santa_ornament_military_katherine_keller_mainOriginally I wasn’t going to post to the blog this week. There’s so much hustle and bustle this time of year. I know I’m busy, you’re busy, and not many people slow down to read things like a blog post about an ornament.

But the story behind this ornament is special and I think many of you can relate and will understand why.


My brother served two tours through Iraq and Afghanistan. I have had uncles, cousins, and grandfathers all serve in the military. But my brother was the closest person to me to ever be serving overseas during the holiday season.

My son is 15. As of right now he has aspirations of joining the United States Military Academy after high school. I don’t think I’m being biased when I say that it takes a special kind of kid, and a special kind of person to decide to that your life is more than just about yourself.

I was filled with pride. My brother joined the navy just months after 9/11. But to know that he was in the middle east, cast a large of a shadow on all of our holiday events.  I remember attending a Christmas concert at church that year. The singers began to sing, “I’ll Be Home For Christmas.” I stood up and left in the middle of the song, unable to stifle my sobs.


I purchased this ornament that year as a reminder of all of the families around the world who have deployed loved ones over the holidays. Each year, the kids and I hang it on the tree and each year I read A Soldier’s Christmas Poem (below) while trying not to get choked up.

My heart, thoughts, and prayers go out to any of you who are missing a loved one this holiday season. Perhaps they are overseas serving in the military, perhaps they have passed on and are watching you from above.

If you are missing someone this holiday season, I would love for you to click on one of the links below and tag them, post a photo, or just share their name.


Please take a moment to read the poem below. I know it will bring a renewed sense of gratitude to your heart as it does to mine every time I read it.

With grace and gratitude,

Katherine Keller Signature


A Soldier’s Christmas Poem

The embers glowed softly, and in their dim light,
I gazed round the room and I cherished the sight.
My wife was asleep, her head on my chest,
My daughter beside me, angelic in rest.
Outside the snow fell, a blanket of white,
Transforming the yard to a winter delight.
The sparkling lights in the tree I believe,
Completed the magic that was Christmas Eve.
My eyelids were heavy, my breathing was deep,
Secure and surrounded by love I would sleep.
In perfect contentment, or so it would seem,
So I slumbered, perhaps I started to dream.

The sound wasn’t loud, and it wasn’t too near,
But I opened my eyes when it tickled my ear.
Perhaps just a cough, I didn’t quite know, Then the
sure sound of footsteps outside in the snow.
My soul gave a tremble, I struggled to hear,
And I crept to the door just to see who was near.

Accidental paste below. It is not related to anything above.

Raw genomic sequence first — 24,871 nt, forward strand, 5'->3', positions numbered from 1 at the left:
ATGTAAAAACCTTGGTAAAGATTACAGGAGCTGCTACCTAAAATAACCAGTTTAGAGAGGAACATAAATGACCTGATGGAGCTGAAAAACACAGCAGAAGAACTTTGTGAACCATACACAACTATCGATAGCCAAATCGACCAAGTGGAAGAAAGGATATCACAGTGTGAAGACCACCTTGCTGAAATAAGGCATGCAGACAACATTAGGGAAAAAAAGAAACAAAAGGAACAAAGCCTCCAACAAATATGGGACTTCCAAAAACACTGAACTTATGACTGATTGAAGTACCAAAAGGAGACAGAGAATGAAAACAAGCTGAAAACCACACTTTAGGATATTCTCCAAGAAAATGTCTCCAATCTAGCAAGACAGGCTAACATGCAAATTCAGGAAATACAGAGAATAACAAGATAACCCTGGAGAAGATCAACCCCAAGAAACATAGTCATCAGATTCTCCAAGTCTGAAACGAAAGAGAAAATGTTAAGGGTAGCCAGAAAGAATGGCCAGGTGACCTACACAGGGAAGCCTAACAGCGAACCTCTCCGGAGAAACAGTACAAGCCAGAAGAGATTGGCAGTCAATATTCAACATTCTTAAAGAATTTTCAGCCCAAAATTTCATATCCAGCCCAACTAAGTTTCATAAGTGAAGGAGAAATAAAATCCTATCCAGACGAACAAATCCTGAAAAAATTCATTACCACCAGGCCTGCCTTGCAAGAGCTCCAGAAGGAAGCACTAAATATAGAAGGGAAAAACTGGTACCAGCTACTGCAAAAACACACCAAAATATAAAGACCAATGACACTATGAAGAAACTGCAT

Standing out in the cold and the dark of the night,
A lone figure stood, his face weary and tight.

A soldier, I puzzled, some twenty years old,
Perhaps a Marine, huddled here in the cold.
Alone in the dark, he looked up and smiled,
Standing watch over me, and my wife and my child.
“What are you doing?” I asked without fear,
“Come in this moment, it’s freezing out here!
Put down your pack, brush the snow from your sleeve,
You should be at home on a cold Christmas Eve!”

For barely a moment I saw his eyes shift,
Away from the cold and the snow blown in drifts..
To the window that danced with a warm fire’s light
Then he sighed and he said “Its really all right,
I’m out here by choice. I’m here every night.” “It’s my duty to
stand at the front of the line,

That separates you from the darkest of times.
No one had to ask or beg or implore me,
I’m proud to stand here like my fathers before me.
My Gramps died at ‘Pearl on a day in December,”
Then he sighed, “That’s a Christmas ‘Gram always remembers.”
My dad stood his watch in the jungles of ‘Nam’,
And now it is my turn and so, here I am.
I’ve not seen my own son in more than a while,
But my wife sends me pictures, he’s sure got her smile.

Then he bent and he carefully pulled from his bag,
The red, white, and blue… an American flag.
I can live through the cold and the being alone,
Away from my family, my house and my home.
I can stand at my post through the rain and the sleet,
I can sleep in a foxhole with little to eat.
I can carry the weight of killing another,
Or lay down my life with my sister and brother..
Who stand at the front against any and all,
To ensure for all time that this flag will not fall.”

“So go back inside,” he said, “harbor no fright,
Your family is waiting and I’ll be all right.”
“But isn’t there something I can do, at the least,
“Give you money,” I asked, “or prepare you a feast?
It seems all too little for all that you’ve done,
For being away from your wife and your son.”
Then his eye welled a tear that held no regret,
“Just tell us you love us, and never forget.
To fight for our rights back at home while we’re gone,
To stand your own watch, no matter how long.
For when we come home, either standing or dead,
To know you remember we fought and we bled.
Is payment enough, and with that we will trust,
That we mattered to you as you mattered to us.”